In Roman Catholic theology, Limbo (Latin limbus, edge or boundary, referring to the “edge” of Hell) is an idea about the afterlife condition of those who die in original sin without being assigned to the Hell of the damned. Limbo is not an official doctrine of the Roman Catholic Church or any other. Medieval theologians described the underworld (“hell”, “hades“, “infernum”) as divided into four distinct parts: hell of the damned (which some call gehenna), purgatory, limbo of the fathers, and limbo of infants.
- The Limbo of the Patriarchs or Limbo of the Fathers (Latin Limbus Patrum), also the Bosom of Abraham or Paradise, is seen as the temporary state of those who, in spite of the personal sins they may have committed, died in the friendship of God, but could not enter Heaven until redemption by Jesus Christ made it possible. The term “Limbo of the Fathers” was a medieval name for the part of the underworld (Hades) where the patriarchs of the Old Testament were believed to be kept until Christ’s soul descended into it by his death through crucifixion and freed them (see Harrowing of hell). The Catechism of the Catholic Church describes Christ’s descent into “hell” as meaning primarily that “the crucified one sojourned in the realm of the dead prior to his resurrection. This was the first meaning given in the apostolic preaching to Christ’s descent into hell: that Jesus, like all men, experienced death and in his soul joined the others in the realm of the dead.” It adds: “But he descended there as Saviour, proclaiming the Good News to the spirits imprisoned there.” It does not use the word “Limbo”.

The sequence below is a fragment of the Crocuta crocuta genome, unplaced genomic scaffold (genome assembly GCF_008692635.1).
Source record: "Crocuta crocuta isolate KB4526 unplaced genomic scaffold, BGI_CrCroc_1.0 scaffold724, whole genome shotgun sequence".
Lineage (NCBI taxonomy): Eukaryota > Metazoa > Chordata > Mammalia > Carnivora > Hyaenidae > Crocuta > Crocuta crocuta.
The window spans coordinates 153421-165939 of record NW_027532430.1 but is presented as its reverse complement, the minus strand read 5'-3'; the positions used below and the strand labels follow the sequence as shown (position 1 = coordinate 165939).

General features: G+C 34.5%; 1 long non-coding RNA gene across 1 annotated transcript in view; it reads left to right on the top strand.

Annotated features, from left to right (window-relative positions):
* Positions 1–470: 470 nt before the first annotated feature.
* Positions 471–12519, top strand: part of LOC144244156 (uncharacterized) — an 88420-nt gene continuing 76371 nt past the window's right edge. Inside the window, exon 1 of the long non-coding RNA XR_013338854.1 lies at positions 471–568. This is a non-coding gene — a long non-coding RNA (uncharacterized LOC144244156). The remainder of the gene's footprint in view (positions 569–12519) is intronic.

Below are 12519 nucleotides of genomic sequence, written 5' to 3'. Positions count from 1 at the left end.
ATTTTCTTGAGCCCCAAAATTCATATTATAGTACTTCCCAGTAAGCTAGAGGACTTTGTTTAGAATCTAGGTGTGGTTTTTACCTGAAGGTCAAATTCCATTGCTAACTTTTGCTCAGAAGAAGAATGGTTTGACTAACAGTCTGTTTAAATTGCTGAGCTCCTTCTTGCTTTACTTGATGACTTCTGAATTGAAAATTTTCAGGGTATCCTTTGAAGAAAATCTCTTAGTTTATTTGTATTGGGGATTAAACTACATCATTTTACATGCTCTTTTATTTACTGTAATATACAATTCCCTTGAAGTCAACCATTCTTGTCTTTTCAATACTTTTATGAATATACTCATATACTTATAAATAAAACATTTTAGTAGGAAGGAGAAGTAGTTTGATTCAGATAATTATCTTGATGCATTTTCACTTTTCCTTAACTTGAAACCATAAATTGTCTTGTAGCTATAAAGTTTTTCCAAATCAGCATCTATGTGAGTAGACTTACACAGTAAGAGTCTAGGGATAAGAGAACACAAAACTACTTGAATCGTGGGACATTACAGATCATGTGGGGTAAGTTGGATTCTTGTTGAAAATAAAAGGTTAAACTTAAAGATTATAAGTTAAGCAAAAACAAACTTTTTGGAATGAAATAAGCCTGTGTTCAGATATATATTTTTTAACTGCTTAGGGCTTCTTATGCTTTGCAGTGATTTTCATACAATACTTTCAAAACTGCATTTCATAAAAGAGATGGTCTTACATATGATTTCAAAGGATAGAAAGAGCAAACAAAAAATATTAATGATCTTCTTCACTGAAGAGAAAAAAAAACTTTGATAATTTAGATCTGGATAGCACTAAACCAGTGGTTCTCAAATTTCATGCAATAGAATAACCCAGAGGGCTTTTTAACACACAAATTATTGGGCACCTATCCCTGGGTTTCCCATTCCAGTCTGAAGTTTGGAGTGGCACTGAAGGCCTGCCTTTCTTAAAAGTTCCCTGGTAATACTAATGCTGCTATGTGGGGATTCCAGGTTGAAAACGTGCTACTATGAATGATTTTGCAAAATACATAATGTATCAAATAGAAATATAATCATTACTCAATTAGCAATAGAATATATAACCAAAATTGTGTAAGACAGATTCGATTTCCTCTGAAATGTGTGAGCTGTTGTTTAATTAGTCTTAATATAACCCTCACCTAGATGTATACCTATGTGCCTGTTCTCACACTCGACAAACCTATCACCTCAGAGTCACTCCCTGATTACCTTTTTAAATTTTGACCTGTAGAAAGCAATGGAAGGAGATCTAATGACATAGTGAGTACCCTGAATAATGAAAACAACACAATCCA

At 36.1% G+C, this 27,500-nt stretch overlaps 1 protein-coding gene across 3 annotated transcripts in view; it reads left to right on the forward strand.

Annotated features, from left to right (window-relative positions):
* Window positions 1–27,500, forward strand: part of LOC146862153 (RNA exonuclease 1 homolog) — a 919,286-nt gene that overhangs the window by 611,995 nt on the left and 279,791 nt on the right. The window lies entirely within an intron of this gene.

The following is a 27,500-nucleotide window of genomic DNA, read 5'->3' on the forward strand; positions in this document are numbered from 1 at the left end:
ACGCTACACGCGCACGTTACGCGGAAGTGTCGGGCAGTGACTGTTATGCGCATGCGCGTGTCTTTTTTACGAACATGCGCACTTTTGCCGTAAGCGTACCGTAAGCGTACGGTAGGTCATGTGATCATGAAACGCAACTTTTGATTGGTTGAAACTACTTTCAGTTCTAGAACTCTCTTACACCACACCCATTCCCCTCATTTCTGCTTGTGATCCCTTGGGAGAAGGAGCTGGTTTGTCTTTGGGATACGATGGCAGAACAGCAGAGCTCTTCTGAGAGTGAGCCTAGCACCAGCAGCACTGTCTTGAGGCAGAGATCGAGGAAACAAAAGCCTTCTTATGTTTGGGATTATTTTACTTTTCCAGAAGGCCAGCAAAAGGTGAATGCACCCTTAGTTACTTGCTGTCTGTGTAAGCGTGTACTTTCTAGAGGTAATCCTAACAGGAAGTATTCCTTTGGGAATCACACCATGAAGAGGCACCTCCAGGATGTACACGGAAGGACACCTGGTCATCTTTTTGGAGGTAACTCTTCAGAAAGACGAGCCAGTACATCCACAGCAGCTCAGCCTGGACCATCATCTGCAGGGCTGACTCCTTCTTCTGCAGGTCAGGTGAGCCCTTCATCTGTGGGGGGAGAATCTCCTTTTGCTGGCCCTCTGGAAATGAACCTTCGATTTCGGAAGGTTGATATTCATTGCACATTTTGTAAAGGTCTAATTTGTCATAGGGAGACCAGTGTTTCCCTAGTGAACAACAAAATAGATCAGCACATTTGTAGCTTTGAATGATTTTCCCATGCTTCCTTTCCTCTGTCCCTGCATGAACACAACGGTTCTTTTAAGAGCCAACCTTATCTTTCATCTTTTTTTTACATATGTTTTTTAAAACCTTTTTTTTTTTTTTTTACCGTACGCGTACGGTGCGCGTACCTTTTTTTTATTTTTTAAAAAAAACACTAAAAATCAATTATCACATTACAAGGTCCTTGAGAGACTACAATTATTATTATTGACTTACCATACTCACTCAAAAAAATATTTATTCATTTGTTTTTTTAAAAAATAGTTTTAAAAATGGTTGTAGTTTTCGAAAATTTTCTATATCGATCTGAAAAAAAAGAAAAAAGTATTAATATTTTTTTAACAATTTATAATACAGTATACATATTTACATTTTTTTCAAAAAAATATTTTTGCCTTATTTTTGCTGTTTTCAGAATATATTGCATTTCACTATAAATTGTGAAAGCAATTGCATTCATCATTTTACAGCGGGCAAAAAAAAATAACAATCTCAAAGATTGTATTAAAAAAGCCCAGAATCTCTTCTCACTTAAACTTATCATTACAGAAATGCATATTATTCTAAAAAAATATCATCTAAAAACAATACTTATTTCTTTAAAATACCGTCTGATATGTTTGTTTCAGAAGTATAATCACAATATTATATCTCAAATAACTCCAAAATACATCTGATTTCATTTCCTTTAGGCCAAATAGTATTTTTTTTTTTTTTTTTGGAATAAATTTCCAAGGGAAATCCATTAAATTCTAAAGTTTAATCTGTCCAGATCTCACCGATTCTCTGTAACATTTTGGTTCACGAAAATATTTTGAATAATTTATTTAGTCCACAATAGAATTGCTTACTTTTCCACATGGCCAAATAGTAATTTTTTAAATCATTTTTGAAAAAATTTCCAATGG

- The Limbo of Infants is a hypothesis about the permanent status of the unbaptized who die in infancy, too young to have committed personal sins, but not having been freed from original sin. Since at least the time of Augustine, theologians, considering baptism to be necessary for the salvation of those to whom it can be administered have debated the fate of unbaptized innocents, and the theory of the Limbo of Infants is one of the hypotheses that have been formulated as a proposed solution. Some who hold this theory regard the Limbo of Infants as a state of maximum natural happiness, others as one of “mildest punishment” consisting at least of privation of the beatific vision and of any hope of obtaining it. This theory, in any of its forms, has never been dogmatically defined by the Church, but it is permissible to hold it. Recent Catholic theological speculation tends to stress the hope that these infants may attain heaven instead of the supposed state of Limbo; however, the directly opposed theological opinion also exists, namely that there is no afterlife state intermediate between salvation and damnation, and that all the unbaptized are damned.